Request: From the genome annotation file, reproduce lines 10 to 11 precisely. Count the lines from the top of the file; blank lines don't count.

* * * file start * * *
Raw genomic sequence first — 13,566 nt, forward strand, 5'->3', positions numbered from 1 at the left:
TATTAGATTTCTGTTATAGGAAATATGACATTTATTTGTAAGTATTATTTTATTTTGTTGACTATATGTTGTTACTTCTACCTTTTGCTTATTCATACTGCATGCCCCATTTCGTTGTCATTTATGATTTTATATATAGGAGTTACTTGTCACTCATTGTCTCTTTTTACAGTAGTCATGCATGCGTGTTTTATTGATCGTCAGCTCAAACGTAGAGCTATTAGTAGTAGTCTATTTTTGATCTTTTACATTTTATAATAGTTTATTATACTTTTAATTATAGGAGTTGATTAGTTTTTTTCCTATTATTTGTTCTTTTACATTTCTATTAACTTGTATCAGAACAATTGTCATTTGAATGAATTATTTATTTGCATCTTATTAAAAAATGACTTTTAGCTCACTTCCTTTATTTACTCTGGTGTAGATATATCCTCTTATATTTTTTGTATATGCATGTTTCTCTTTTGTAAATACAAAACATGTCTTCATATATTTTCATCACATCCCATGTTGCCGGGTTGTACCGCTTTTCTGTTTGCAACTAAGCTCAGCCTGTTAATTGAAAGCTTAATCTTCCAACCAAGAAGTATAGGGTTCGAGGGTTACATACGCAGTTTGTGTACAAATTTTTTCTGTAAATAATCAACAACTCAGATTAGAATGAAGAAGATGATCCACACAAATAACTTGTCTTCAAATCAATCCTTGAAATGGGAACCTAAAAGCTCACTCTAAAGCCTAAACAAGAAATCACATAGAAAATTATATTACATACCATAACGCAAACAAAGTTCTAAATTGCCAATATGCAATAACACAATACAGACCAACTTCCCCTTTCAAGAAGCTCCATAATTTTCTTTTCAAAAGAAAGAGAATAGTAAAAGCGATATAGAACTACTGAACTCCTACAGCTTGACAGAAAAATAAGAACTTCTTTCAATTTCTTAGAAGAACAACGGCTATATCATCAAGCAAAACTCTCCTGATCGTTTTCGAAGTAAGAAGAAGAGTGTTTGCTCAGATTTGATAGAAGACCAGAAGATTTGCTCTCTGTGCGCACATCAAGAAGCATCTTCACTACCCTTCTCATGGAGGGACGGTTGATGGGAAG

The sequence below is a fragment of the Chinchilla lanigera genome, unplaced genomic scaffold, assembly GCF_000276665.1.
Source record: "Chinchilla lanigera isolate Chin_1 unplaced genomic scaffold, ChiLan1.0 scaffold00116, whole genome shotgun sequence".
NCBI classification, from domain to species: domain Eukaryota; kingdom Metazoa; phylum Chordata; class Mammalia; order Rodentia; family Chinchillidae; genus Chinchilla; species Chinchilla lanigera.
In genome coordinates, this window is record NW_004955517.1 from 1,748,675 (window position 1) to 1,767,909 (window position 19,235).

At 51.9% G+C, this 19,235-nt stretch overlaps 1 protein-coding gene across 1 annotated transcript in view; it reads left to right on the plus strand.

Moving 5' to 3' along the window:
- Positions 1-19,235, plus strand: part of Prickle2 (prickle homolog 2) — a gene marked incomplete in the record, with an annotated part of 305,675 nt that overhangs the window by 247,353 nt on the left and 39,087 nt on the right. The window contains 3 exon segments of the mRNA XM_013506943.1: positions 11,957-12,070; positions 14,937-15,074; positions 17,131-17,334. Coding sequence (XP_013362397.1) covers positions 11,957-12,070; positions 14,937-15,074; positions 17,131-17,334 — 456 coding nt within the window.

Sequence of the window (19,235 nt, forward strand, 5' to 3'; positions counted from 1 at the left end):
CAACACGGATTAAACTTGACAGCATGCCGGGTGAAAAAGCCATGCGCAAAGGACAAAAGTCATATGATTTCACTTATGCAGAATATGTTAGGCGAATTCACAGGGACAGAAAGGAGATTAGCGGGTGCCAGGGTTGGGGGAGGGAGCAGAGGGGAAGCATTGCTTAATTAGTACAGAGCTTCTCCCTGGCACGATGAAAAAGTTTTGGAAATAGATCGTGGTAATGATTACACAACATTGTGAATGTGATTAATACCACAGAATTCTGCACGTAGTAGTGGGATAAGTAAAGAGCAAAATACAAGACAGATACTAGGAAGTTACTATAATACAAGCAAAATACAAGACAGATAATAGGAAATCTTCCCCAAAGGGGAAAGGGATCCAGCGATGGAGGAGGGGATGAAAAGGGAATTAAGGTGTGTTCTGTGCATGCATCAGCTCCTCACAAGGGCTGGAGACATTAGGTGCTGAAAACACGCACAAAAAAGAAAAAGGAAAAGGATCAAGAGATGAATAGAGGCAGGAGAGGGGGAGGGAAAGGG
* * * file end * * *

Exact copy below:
Sequence of the window (19,235 nt, forward strand, 5' to 3'; positions counted from 1 at the left end):
CAACACGGATTAAACTTGACAGCATGCCGGGTGAAAAAGCCATGCGCAAAGGACAAAAGTCATATGATTTCACTTATGCAGAATATGTTAGGCGAATTCACAGGGACAGAAAGGAGATTAGCGGGTGCCAGGGTTGGGGGAGGGAGCAGAGGGGAAGCATTGCTTAATTAGTACAGAGCTTCTCCCTGGCACGATGAAAAAGTTTTGGAAATAGATCGTGGTAATGATTACACAACATTGTGAATGTGATTAATACCACAGAATTCTGCACGTAGTAGTGGGATAAGTAAAGAGCAAAATACAAGACAGATACTAGGAAGTTACTATAATACAAGCAAAATACAAGACAGATAATAGGAAATCTTCCCCAAAGGGGAAAGGGATCCAGCGATGGAGGAGGGGATGAAAAGGGAATTAAGGTGTGTTCTGTGCATGCATCAGCTCCTCACAAGGGCTGGAGACATTAGGTGCTGAAAACACGCACAAAAAAGAAAAAGGAAAAGGATCAAGAGATGAATAGAGGCAGGAGAGGGGGAGGGAAAGGG